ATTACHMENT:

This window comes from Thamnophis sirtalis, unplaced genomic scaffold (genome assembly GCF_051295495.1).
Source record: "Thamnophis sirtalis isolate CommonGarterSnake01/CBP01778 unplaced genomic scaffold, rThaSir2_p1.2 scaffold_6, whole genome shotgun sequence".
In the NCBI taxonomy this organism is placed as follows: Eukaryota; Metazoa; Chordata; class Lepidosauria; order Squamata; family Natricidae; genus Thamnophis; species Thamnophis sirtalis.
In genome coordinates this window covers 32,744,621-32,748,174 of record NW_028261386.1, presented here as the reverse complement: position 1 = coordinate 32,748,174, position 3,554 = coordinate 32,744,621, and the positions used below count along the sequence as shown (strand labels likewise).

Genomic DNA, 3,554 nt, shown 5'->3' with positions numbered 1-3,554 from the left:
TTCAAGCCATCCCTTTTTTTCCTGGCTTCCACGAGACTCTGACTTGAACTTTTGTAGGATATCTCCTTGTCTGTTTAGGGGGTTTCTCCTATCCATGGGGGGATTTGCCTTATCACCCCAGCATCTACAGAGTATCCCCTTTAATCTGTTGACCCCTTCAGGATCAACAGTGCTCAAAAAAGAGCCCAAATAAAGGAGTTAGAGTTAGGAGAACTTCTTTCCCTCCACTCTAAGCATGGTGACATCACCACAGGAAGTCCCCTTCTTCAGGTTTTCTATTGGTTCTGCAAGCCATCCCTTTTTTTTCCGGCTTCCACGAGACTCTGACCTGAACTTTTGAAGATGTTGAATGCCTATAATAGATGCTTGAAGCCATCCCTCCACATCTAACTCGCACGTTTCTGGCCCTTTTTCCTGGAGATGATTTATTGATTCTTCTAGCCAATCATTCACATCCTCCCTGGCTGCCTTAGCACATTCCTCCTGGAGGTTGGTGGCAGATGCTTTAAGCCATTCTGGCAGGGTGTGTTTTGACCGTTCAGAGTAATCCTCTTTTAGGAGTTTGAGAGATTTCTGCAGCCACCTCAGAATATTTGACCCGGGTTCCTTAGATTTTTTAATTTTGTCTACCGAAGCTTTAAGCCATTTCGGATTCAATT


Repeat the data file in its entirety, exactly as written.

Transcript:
This window comes from Thamnophis sirtalis, unplaced genomic scaffold (genome assembly GCF_051295495.1).
Source record: "Thamnophis sirtalis isolate CommonGarterSnake01/CBP01778 unplaced genomic scaffold, rThaSir2_p1.2 scaffold_6, whole genome shotgun sequence".
In the NCBI taxonomy this organism is placed as follows: Eukaryota; Metazoa; Chordata; class Lepidosauria; order Squamata; family Natricidae; genus Thamnophis; species Thamnophis sirtalis.
In genome coordinates this window covers 32,744,621-32,748,174 of record NW_028261386.1, presented here as the reverse complement: position 1 = coordinate 32,748,174, position 3,554 = coordinate 32,744,621, and the positions used below count along the sequence as shown (strand labels likewise).

Genomic DNA, 3,554 nt, shown 5'->3' with positions numbered 1-3,554 from the left:
TTCAAGCCATCCCTTTTTTTCCTGGCTTCCACGAGACTCTGACTTGAACTTTTGTAGGATATCTCCTTGTCTGTTTAGGGGGTTTCTCCTATCCATGGGGGGATTTGCCTTATCACCCCAGCATCTACAGAGTATCCCCTTTAATCTGTTGACCCCTTCAGGATCAACAGTGCTCAAAAAAGAGCCCAAATAAAGGAGTTAGAGTTAGGAGAACTTCTTTCCCTCCACTCTAAGCATGGTGACATCACCACAGGAAGTCCCCTTCTTCAGGTTTTCTATTGGTTCTGCAAGCCATCCCTTTTTTTTCCGGCTTCCACGAGACTCTGACCTGAACTTTTGAAGATGTTGAATGCCTATAATAGATGCTTGAAGCCATCCCTCCACATCTAACTCGCACGTTTCTGGCCCTTTTTCCTGGAGATGATTTATTGATTCTTCTAGCCAATCATTCACATCCTCCCTGGCTGCCTTAGCACATTCCTCCTGGAGGTTGGTGGCAGATGCTTTAAGCCATTCTGGCAGGGTGTGTTTTGACCGTTCAGAGTAATCCTCTTTTAGGAGTTTGAGAGATTTCTGCAGCCACCTCAGAATATTTGACCCGGGTTCCTTAGATTTTTTAATTTTGTCTACCGAAGCTTTAAGCCATTTCGGATTCAATT